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Sunday, March 26, 2017 | 9:30 and 11:00 a.m.
Jesus and Pilate
Shannon J. Kershner
Pastor, Fourth Presbyterian Church
What is the deepest expression of the truth that is in Jesus?
Pilate asked Jesus, “What is truth?” Jesus gave no verbal response.
However, not long after in the story, Jesus is crucified.
The cross, God’s self-giving love for the world, is the answer.
“God so loved the world that God gave the Begotten One.”
Jesus’ reign is the reign of God’s love.
Truth finally is not words. It is the word made flesh in Jesus.
Paul Hammer, “The Background Word,” Word Among Us.
“What is truth?” Pilate asked Jesus. Sometimes I wonder if God’s Spirit purposefully takes amusement at blatantly demonstrating just how close the biblical world and our world can be in God’s space and time, for I chose to preach on this passage last July, long before the elections took place, long before the terms “fake media” and “alternative facts” entered our communal discourse, certainly long before Time magazine put out their newest edition with “The Death of Truth” on its cover. Indeed, Pilate’s question feels as relevant to what is going on in our world as it did to Jesus and his opponents around the year 33 CE. “What is truth?”
I wish we knew how he asked the question—what the emotional subtext was. Some commentators like to portray Pilate as a more innocent figure in the drama of Jesus’ trial and crucifixion. They like to blame everything on Jesus’ religious opponents, so they interpret Pilate’s movement of going from the inside room where Jesus stood at trial, to the outside courtyard where the religious opponents waited, back to the inside for more questions, back to the outside for more debate—these commentators like to use that movement as a symbol of Pilate’s internal struggle over what to do with the innocent one, Jesus of Nazareth. Those same commentators, then, assume that Pilate asked the “what is truth?” question with an honest sense of philosophical curiosity. They wonder if what Pilate really wanted was for Jesus to help him know Truth in the fullest sense, as if Pilate were someone who, like the Samaritan woman, could be converted into full trust in Jesus as Messiah.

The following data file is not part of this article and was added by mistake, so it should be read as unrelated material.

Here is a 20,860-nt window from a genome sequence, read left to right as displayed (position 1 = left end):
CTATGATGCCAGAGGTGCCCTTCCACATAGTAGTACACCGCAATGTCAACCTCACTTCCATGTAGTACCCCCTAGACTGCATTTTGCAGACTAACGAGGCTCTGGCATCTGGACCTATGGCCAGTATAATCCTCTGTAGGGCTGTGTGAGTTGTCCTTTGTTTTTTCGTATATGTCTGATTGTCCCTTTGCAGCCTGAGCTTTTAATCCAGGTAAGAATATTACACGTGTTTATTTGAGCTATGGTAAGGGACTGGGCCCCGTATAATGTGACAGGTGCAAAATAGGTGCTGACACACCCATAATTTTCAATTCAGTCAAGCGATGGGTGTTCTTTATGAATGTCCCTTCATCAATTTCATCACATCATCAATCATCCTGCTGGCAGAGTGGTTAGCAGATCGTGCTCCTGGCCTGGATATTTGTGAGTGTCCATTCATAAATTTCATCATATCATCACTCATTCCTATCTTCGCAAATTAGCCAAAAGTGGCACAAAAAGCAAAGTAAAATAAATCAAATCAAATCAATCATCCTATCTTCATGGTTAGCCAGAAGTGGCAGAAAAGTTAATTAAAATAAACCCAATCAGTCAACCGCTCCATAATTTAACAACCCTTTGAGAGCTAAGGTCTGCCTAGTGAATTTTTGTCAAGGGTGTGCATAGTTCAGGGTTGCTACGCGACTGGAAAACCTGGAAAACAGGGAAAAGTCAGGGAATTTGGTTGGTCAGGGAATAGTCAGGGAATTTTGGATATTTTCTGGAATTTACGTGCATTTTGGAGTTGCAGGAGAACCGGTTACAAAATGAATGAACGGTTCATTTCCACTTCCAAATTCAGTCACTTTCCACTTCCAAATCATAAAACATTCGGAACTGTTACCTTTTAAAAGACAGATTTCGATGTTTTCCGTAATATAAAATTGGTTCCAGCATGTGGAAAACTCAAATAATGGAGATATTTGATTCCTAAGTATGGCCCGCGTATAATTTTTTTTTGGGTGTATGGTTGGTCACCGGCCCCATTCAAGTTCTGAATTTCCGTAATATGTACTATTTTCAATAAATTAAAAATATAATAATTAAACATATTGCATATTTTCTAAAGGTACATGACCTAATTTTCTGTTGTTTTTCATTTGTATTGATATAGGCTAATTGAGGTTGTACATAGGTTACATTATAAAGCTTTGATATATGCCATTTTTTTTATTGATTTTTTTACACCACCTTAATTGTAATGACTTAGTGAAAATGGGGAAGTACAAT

Other biblical scholars, though, take a very different approach to Pilate and his question, one much more suspicious. And honestly, I align myself with them. First of all, it is well documented that Pilate was not a kind human being, nor was he an intellectually or spiritually curious leader. Ancient Jewish historians Philo and Josephus wrote that Pilate was a cruel, unscrupulous man who disdained Jesus and the Jewish people, who was politically ambitious and might have reviled the outpost to which he had been assigned. With that disdain and revulsion in mind, those scholars suggest Pilate asked his question with more irritation than curiosity, more contempt than openness.
“What is truth?” he asked, perhaps with a tone that suggested truth was really nothing more than what people in power said it was. No one else had any influence in the matter. Those who made the rules, who established the policies, who had the money and the seats around the board table—they were the ones who defined what the truth actually was. And typically what they labeled truth was the version of the story that best suited their interests, that solidified their power, that built up their control and made sure they benefited the most, regardless of anyone else. Again, the Spirit seems to be collapsing time these days.